The downwardly-outwardly sloped, intermediate separator bafile 14 which is shown of inverted dished shape, has an opening at its central portion corresponding to the adjacent inner diameter of the vent wall 13 and is a smooth and uninterrupted part thereof to project from the lower end of such wall outwardly to define the circumferential spacing d. This enables the fluid portion 0 to freely move without restriction through the discharge member 13.

The separator bar'fle 14', by reason of its downwardlyradially-outwardly sloped relationship, and the vent Wall 13, by reason of its continuous, closed or solid relationship adiacent such baffle, produce an improved separating action, such that the released flash, steam or vapor discharged from thevent or discharge member 13, is substantially pure. This discharge may be in the neighborhood of 12 to 15% of the blow-down introduced in lower pressure utilizations wherein the fluid is'i'ntroduced at a pressure of about 160 pounds per square inch. The construction is also such that the contaminated portions'of the blow-down are silently moved under high velocity in a spiral path'through the opening. d down to the lower or secondary chamber portion, where their pressure and temperature are further reduced, and then enter the exit course of the spiral battle 1%. The volume increase of the flash may be in the neighborhood of about 200 times its volume in the primary chamber. p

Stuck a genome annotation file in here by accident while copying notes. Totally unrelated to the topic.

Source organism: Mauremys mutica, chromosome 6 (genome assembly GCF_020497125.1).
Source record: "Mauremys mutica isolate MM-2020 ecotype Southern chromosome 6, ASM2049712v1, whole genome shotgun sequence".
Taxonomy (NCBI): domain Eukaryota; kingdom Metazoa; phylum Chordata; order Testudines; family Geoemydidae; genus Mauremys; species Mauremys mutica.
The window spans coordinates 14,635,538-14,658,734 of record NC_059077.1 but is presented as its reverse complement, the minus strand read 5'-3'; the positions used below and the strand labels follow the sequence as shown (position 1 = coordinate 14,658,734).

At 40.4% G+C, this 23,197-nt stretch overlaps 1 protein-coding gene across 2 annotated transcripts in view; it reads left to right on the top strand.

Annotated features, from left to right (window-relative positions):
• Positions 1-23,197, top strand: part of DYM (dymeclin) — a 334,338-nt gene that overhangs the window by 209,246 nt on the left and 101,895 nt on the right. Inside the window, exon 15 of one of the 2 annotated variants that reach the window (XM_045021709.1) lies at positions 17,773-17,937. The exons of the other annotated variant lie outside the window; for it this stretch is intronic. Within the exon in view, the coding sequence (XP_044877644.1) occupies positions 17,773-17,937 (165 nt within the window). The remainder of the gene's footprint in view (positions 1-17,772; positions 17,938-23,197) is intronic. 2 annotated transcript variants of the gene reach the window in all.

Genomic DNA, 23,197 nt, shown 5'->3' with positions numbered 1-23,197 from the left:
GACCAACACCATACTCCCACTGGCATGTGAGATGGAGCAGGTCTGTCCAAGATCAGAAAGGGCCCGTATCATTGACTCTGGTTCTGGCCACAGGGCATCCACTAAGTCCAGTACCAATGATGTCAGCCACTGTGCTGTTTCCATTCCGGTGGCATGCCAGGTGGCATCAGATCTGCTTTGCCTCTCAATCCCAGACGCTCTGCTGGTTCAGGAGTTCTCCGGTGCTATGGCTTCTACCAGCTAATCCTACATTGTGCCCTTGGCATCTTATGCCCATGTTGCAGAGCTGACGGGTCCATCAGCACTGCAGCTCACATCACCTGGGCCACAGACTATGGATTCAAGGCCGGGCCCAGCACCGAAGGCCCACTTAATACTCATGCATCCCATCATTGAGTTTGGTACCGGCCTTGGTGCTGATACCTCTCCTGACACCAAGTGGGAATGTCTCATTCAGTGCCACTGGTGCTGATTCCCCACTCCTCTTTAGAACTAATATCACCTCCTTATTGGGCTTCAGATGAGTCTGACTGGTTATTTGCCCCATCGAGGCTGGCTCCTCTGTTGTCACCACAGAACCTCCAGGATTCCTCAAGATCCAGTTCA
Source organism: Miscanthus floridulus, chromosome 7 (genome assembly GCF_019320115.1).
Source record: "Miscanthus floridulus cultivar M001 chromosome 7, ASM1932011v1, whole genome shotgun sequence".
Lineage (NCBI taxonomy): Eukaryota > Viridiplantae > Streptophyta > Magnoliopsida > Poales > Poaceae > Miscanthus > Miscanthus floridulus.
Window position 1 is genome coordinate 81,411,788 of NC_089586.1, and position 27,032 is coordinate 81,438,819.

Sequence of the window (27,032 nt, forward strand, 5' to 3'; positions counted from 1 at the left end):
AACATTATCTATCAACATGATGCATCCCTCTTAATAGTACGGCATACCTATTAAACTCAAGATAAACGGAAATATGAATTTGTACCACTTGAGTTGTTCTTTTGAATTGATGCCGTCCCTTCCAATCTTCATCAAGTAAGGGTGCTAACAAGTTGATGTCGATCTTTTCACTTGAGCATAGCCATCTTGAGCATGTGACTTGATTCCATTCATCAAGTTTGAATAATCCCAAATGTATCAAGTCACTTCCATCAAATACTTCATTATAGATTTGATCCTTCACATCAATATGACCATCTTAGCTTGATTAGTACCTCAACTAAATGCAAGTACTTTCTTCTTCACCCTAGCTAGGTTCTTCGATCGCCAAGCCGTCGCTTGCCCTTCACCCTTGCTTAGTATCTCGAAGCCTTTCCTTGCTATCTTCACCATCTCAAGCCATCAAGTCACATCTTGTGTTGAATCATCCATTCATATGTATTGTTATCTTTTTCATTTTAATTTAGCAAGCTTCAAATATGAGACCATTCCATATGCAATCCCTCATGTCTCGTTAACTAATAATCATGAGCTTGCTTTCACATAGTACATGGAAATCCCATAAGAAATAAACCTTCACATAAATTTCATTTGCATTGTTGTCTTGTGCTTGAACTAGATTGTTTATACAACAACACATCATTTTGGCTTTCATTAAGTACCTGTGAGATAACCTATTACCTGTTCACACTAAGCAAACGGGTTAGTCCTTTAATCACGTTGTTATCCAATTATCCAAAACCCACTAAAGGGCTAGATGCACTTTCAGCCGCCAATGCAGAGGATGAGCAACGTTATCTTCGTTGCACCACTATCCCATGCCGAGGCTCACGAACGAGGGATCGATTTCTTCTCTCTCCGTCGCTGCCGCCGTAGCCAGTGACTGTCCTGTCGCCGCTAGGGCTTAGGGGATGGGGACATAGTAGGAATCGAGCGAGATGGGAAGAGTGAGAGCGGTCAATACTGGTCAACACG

The baffle i8 is secured to' project upwardly from the inside of the bottom end wall. 11b and is shaped, so that its wider and open mouth inlet portion slopes in the direction of the movement of the fluid material, and such that the material is not slowed down incsuch movement as it flows downwardly. and outwardly through the drain opening 15% which'may be connected to the sewer.

Where pressures over, fo'r'example, 350 to 660 or more pounds psi. are involved, I also contemplate the use of slanted vent, slot or portportions 20 (see the unit lit of FIGURE 3) in the upper area or portion of the wall 13 to provide a venturi and additional venting action for the vapor part' of the flow which, by a bleeding or venting action relieves pressure, but without materially decreasing the improved separating action of my present invention. In this way, I can process higher pressure fluids to minimize the need for enlarging the size or the upper and flower chambers. r 7